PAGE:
#MyFirst | How I’ve Learned to Become a Better Leader

PHOTO: Christopher Patey for MyDomaine

Ever since I could string a few words together on a page, I knew that prose was my passion. From a young age, you could find me nose deep, ingesting (and inhaling) the pages of a good book. In fact, there’s photographic evidence of me holding the hardcover version of Road Dahl’s Matilda (the cover was almost bigger than my head) with a Cheshire cat–like grin across my face. So, of course, my career trajectory took me down the journalist path, working for newspapers, magazines, and online. But as I’ve climbed the media ladder (with much excitement), writing has resumed the role of understudy while my new skillset slowly takes center stage: management.

Although many aspects of this new job description come naturally to me, keeping other people motivated and inspired while being a constant resource of support and motivation can be incredibly daunting, not to mention overwhelming. As a first-time manager, I can honestly say it takes patience, trust, transparency, and a positive outlook to lead a successful team of people who want to not only play ball but win, too (with a smile on their face). Here are a few things I’ve learned so far, with the help of some of my favorite experts on the topic.


When your role goes up a rank on the ladder, so does your task list. Remember, you’ve been promoted because the company has seen your potential, so know deep down that you can handle it. While some days it might seem like you’ll never cross everything off, there’s one thing on your to-do list you simply can’t skip: the one-on-one. This is the all-important meeting between manager and employee, and it’s invaluable. Why? This is probably the only chance you get to really deep-dive into their schedule and have an honest, open discussion on a professional and personal level. This conversation will make them feel important and a valued member of the team.

According to Julia B. Austin, senior lecturer of business administration atHarvard Business School, it doesn’t matter how long the check-in is (an hour a week or 30 minutes once a month), but “making time for an individual says you give a damn about them as a person.” She adds, “A leader who makes time for their team members — especially those who are also leaders — is less likely to suffer poor team performance because of ambiguity and mistrust. Each one-on-one is an opportunity to clarify the goals of the organization, your performance expectations and build a trusting relationship with your employees by getting to know them as people, not just workers.” So don’t skimp on the one-on-one.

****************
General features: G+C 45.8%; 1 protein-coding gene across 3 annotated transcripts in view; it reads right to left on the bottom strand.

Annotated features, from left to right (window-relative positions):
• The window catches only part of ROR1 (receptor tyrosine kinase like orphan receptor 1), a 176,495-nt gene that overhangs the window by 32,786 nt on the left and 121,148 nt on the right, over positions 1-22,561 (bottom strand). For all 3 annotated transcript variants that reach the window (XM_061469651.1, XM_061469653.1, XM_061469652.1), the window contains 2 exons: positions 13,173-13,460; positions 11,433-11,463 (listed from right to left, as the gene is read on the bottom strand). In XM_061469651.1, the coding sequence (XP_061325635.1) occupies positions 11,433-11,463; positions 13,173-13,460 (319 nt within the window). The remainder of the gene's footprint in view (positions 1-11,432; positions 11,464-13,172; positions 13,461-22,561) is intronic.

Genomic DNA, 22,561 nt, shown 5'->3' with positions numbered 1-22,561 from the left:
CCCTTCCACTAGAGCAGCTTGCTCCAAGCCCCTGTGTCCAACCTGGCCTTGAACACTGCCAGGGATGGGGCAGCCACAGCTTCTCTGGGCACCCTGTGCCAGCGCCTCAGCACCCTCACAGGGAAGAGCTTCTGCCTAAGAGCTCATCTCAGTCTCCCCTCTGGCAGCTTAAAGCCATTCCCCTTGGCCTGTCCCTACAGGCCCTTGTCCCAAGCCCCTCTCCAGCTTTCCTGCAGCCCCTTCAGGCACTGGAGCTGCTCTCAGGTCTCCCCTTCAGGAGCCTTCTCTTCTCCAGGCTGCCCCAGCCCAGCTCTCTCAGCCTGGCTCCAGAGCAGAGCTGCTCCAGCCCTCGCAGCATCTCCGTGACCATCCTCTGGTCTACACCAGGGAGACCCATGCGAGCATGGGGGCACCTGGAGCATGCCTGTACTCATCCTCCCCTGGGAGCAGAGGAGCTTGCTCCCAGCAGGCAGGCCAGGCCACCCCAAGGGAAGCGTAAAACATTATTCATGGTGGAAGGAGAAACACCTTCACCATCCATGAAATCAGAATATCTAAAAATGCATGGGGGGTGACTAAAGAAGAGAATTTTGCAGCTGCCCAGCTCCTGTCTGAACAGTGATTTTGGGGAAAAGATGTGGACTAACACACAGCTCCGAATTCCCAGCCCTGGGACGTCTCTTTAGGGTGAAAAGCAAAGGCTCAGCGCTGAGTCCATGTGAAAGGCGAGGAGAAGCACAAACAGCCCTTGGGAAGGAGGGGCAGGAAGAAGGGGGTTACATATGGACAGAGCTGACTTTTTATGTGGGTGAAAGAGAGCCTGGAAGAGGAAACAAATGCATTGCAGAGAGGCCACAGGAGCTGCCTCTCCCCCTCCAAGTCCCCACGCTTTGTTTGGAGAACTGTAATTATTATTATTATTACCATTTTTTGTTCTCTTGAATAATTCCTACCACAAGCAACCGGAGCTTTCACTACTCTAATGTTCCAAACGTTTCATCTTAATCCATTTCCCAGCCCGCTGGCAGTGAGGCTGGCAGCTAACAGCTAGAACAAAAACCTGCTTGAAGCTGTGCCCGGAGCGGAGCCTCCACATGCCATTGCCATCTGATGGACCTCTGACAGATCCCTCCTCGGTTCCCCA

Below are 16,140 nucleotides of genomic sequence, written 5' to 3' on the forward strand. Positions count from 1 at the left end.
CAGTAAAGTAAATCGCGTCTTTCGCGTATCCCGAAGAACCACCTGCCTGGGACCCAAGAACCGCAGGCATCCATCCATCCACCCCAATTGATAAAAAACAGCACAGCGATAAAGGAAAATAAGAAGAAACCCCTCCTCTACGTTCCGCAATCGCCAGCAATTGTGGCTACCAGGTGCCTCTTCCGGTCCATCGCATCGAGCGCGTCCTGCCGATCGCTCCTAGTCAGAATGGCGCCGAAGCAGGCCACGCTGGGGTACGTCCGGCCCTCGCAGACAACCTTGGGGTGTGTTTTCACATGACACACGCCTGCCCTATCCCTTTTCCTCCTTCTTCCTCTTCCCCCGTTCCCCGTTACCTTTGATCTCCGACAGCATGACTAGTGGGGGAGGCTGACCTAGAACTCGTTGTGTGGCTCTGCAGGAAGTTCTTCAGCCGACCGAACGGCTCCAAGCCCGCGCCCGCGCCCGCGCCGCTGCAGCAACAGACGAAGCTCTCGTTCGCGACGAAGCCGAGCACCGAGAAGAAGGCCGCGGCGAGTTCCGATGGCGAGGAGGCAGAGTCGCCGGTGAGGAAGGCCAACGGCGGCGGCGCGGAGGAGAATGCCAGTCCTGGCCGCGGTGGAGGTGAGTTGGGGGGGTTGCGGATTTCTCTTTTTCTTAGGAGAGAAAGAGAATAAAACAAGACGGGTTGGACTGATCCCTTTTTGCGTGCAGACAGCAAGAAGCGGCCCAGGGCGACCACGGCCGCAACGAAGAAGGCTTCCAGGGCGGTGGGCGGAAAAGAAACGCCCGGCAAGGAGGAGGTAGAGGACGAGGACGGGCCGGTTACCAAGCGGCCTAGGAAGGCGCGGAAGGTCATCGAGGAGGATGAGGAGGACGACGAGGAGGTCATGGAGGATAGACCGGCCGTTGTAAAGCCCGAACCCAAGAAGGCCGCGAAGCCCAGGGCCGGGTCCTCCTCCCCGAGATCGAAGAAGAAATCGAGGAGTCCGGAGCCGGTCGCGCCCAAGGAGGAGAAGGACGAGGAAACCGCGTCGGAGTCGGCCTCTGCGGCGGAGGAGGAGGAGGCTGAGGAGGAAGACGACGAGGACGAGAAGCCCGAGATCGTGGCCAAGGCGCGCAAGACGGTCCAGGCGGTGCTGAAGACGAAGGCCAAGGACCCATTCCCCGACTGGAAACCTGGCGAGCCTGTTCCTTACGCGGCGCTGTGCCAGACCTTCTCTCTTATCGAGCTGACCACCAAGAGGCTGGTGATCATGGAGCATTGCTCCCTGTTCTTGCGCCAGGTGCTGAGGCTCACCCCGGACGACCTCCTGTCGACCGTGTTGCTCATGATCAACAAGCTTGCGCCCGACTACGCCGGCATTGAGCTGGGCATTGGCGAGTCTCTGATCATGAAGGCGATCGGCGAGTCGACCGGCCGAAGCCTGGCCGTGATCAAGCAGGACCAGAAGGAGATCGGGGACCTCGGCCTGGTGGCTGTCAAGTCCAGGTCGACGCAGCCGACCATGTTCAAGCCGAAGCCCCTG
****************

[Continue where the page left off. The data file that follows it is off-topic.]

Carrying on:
Being a confident leader is key to making staff feel secure in your instructions and vision (or you can fake it till you make it), but it’s important to keep that grit in check. Being assertive and bold is a good thing, but a little humility goes a long way too. Don’t let your ego take the lead. David Dye, president ofTrailblaze Inc., and co-author of Winning Well, has helped numerous leaders on their path to successful management and believes this combination is one of the most powerful when asserting influence.

He told Blogging on Business, “Winning Well managers understand the important balance of confidence and humility; having the confidence to surround themselves with people who will challenge them, and whom they can learn from, while at the same time having the humility to know the mission is more important than their ego or what they can accomplish alone.”


If you want to motivate a team to give their all to a company and work their hardest, kindness goes a long way, so leave your bully tactics at the door. But how do you assert kindness without becoming a pushover? There is a danger in being too nice. Right? Just ask Bill Baker, author of Leading With Kindness, who told Charlie Rose that being kind “doesn’t mean being a doormat.” He explains, “A kind boss is not someone who just rolls over and does whatever his or her employees say to do, this is a firm person. There is a line that’s credited to Gandhi: ‘Don’t mistake my kindness for weakness.’ There is a big difference.”

Baker says managers who incorporate kindness into their leadership style will “generate and motivate people to do their best, more than you will with other sterner kinds of techniques like intimidation or fear.” He adds, “You have to rely on the people who are working with you and alongside of you, and if they’re not telling you what’s going on or if they’re afraid to tell you or if they’re only telling you what they think you what to hear, you’re going to drive the Mercedes right off the cliff.” That might sound dramatic, but you get the point. Being nice can be a powerful tool.

For more tips on how to be a successful manager, read more at MyDomaine.com. Do you have any first-hand tips to add to our list? Tell us in the comments below!

Originally published at www.mydomaine.com on September 1, 2016.